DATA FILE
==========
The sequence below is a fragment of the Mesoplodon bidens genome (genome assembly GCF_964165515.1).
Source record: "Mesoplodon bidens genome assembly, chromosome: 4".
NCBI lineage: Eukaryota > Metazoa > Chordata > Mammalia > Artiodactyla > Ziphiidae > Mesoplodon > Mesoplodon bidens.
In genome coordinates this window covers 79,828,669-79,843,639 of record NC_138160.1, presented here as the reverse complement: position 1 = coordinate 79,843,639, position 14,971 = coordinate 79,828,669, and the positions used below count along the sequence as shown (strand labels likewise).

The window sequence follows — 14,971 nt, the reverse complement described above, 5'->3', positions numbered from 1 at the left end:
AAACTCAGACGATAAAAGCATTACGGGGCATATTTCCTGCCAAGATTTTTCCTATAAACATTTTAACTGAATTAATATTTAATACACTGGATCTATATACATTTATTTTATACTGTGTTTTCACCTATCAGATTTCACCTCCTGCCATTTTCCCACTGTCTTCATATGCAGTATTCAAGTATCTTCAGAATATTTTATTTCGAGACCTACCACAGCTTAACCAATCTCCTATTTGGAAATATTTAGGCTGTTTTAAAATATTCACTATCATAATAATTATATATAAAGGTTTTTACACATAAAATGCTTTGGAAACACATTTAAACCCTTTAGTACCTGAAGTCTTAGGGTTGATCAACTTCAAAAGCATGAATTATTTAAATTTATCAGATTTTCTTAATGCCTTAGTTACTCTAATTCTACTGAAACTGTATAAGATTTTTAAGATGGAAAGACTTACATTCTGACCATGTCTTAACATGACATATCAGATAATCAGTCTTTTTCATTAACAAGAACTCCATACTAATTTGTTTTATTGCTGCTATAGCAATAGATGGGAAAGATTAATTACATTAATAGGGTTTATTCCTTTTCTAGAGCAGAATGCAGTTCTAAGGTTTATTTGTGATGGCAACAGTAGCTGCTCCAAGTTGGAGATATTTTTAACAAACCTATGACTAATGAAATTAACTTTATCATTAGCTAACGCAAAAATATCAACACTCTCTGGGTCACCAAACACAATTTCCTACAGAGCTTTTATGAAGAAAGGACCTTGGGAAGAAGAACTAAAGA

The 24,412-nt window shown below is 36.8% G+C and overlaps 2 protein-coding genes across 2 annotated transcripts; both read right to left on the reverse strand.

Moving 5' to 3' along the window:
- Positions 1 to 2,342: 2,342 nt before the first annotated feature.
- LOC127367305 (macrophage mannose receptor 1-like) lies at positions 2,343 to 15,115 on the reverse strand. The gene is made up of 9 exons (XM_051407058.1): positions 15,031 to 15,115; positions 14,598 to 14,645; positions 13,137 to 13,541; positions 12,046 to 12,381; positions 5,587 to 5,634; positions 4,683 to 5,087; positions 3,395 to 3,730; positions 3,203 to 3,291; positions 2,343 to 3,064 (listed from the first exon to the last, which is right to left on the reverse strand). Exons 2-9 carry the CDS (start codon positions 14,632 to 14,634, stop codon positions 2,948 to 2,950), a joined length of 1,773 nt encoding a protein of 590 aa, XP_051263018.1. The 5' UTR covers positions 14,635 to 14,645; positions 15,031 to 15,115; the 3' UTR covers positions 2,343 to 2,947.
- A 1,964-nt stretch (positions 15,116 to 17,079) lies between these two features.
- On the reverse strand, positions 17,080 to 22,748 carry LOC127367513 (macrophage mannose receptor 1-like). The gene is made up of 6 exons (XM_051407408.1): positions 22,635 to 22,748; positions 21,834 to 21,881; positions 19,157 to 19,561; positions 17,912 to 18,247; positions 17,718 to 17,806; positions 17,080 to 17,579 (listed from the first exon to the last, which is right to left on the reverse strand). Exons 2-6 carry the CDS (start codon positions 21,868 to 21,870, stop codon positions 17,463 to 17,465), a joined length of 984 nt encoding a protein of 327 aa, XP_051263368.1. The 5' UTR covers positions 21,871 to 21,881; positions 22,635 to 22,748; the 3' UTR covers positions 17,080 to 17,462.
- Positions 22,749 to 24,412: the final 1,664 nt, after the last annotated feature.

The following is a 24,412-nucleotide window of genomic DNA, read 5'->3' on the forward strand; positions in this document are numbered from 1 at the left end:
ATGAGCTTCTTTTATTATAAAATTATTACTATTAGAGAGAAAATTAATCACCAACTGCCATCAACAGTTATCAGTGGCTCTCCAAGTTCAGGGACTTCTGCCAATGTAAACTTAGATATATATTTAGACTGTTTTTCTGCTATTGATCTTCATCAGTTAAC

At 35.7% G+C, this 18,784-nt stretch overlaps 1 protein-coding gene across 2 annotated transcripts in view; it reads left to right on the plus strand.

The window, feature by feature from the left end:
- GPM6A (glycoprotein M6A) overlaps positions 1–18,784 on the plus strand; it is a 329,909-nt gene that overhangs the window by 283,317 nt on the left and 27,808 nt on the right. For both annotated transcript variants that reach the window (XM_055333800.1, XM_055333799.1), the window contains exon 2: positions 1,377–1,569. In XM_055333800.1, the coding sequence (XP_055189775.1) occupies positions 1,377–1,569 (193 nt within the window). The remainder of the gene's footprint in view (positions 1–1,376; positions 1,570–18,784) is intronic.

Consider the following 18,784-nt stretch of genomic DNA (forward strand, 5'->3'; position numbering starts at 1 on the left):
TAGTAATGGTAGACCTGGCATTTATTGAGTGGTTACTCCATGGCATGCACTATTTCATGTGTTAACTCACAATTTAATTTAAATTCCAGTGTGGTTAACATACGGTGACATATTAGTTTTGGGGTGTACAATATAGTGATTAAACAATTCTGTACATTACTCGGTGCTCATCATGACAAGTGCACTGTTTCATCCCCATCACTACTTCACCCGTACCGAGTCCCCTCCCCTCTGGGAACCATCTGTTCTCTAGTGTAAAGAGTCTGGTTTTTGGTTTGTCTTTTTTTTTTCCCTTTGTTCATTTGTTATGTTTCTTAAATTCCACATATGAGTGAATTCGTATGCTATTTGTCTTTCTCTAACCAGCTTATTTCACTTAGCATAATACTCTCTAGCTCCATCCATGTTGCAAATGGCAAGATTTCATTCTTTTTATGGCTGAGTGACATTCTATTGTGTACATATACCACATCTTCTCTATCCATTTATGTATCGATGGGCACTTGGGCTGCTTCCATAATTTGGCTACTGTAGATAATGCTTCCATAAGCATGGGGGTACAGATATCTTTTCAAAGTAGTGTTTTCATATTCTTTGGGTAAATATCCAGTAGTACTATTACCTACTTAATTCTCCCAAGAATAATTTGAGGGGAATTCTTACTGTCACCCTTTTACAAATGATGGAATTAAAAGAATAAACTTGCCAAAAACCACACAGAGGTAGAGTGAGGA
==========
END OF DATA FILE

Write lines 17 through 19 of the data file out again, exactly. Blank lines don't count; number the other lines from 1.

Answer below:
The window, feature by feature from the left end:
- GPM6A (glycoprotein M6A) overlaps positions 1–18,784 on the plus strand; it is a 329,909-nt gene that overhangs the window by 283,317 nt on the left and 27,808 nt on the right. For both annotated transcript variants that reach the window (XM_055333800.1, XM_055333799.1), the window contains exon 2: positions 1,377–1,569. In XM_055333800.1, the coding sequence (XP_055189775.1) occupies positions 1,377–1,569 (193 nt within the window). The remainder of the gene's footprint in view (positions 1–1,376; positions 1,570–18,784) is intronic.

Consider the following 18,784-nt stretch of genomic DNA (forward strand, 5'->3'; position numbering starts at 1 on the left):